With real-time collaboration comes the opportunity for "presence" features. For example, showing where the cursors for the other users are, and showing what text they have selected. In collaboration with the ShareDB Open Source community, I've helped put together this prototype of real-time collaboration with presence cursors and selections. This brings presence features one step closer to implementation within VizHub. Other presence features slated for development are listing which collaborators currently have the visualization open, and showing what file they are looking at.
The ability to edit code on smartphones can open up the possibility of programming to a vast population of people, particularly in India where mobile computing dominates. This is something I'd like to make possible with VizHub. For example, I'd like to be able to run a visualization workshop in which the audience brings their smartphones, not their laptops. I want to be able to have participants fork & modify a visualization live, then share their work with the group on Slack or Twitter, using only their smartphones. This capability would open up the door to teach coding skills to those who would otherwise never be able to write a line of code in their lives (for example, in remote villages in India where no one has a single laptop or desktop computer, but everyone has Internet-connected smartphones).
Imagine then that a student shares their work in progress and I open it on the projector for everyone in the workshop to see. I could then point out a minor improvement to be made, and the student could make the change instantly on their smartphone, and as they type, the changes would be broadcast to my computer in real time, and be shown on the projector to everyone in the room. This is the sort of thing I want to make possible.
VizHub 2.0 UI Redesign
User interface design has always been something I've struggled with. In recent years I've come to realize that I'm more of an engineer, a software craftsman if you will. I'm just not that good at user interface design. I found that I much prefer working on a team, where there is a dedicated designer to generate pixel-perfect visual designs that I can then go and implement. Having had great experiences working with Stamen Design on many projects over the past two years (in particular their amazing designer and project director), I hired Stamen Design to work on UI and product design for VizHub 2.0.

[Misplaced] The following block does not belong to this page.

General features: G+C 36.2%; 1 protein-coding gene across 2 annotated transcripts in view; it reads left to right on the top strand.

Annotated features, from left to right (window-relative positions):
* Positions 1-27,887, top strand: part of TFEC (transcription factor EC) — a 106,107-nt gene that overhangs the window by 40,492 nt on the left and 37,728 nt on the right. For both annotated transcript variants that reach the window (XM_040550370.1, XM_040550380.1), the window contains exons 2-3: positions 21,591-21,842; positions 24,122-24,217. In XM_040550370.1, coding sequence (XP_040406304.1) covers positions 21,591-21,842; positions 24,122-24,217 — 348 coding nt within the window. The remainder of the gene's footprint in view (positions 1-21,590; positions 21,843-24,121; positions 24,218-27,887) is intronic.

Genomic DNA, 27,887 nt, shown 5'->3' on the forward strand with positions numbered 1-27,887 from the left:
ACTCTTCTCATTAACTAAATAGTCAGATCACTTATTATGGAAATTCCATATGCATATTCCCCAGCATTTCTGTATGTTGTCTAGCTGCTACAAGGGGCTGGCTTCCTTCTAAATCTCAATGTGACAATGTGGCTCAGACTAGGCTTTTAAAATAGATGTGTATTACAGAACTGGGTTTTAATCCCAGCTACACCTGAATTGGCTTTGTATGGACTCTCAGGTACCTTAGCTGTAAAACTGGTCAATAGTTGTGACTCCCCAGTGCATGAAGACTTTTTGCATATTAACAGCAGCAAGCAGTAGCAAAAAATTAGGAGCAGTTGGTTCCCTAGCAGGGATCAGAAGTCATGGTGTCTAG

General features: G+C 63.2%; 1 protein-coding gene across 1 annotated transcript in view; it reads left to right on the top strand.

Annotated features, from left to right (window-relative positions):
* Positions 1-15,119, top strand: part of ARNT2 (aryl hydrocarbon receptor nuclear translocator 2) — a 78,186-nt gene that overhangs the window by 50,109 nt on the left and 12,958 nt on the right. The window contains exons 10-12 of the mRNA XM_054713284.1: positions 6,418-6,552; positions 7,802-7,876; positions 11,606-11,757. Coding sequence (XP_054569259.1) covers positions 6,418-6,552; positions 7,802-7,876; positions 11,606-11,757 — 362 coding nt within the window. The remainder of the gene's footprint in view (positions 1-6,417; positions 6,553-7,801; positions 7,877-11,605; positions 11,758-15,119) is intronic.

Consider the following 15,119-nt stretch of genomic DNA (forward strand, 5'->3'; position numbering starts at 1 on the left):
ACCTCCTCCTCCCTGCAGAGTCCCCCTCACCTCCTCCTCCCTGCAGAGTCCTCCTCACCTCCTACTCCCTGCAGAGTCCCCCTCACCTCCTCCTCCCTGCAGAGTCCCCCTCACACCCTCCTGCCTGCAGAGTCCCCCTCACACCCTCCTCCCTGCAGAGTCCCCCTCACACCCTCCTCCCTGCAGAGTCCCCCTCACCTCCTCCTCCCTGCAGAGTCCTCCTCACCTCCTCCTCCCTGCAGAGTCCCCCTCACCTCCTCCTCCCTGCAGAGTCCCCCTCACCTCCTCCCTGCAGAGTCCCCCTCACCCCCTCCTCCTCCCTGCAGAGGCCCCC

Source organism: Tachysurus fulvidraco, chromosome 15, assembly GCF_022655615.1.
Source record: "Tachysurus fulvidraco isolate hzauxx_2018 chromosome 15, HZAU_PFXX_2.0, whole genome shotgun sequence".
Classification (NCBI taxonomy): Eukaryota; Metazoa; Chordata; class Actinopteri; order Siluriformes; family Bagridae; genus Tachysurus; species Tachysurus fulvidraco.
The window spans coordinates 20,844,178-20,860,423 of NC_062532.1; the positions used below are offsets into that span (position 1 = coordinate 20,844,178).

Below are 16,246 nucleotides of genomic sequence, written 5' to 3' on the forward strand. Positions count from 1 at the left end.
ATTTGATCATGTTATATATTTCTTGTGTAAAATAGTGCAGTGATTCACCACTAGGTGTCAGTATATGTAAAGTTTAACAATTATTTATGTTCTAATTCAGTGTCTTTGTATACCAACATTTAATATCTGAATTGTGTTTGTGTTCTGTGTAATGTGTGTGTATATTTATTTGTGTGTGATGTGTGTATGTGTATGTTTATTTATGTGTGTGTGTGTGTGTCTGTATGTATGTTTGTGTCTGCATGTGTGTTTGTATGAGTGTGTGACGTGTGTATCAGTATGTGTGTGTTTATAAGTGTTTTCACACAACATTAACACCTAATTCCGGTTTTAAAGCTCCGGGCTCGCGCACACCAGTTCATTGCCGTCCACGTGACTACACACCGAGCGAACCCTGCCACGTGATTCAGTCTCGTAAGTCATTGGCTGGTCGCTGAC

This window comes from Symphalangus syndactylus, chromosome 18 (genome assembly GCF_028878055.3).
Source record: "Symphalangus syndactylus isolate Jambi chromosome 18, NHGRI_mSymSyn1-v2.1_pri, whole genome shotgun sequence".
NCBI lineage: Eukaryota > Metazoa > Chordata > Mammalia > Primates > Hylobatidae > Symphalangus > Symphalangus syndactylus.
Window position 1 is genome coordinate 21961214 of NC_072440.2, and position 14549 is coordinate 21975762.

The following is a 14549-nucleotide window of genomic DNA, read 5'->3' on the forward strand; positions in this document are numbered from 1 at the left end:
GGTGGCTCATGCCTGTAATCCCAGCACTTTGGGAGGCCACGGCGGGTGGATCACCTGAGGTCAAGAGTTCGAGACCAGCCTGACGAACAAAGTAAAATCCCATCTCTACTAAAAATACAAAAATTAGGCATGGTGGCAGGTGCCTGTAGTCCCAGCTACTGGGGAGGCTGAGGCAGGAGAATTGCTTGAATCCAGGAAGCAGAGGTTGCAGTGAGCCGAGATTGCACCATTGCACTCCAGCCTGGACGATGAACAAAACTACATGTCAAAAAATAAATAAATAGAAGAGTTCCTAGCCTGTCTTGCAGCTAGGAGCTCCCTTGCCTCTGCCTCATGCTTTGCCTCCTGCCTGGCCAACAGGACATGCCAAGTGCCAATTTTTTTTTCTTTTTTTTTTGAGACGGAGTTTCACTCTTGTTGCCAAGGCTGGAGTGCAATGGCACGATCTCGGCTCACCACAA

The work was highly collaborative (lots of whiteboarding and talking through flows), and was done when we were all physically present at the Stamen office in San Francisco during a single week. I'm personally totally thrilled with the resulting designs. This gives me a huge amount of "ammunition" to draw from while doing the engineering work. Even though not all features have been fully designed, these designs are definitely enough to build out the core of a fresh new implementation, and the visual design language here can be extrapolated to more features in the future.
Unlike the VizHub 1.0 codebase, the VizHub 2.0 codebase will not be Open Source. In making the original codebase Open Source, the hope was that users would actively participate in development of the platform by doing things like opening new issues, commenting on existing issues, and even opening Pull Requests to make improvements. None of that happened. Garnering only 32 stars to date, VizHub as an Open Source project has been a complete flop. Having the codebase Open Source introduces many problems with developing it into a commercial product as well, which is the next phase for VizHub.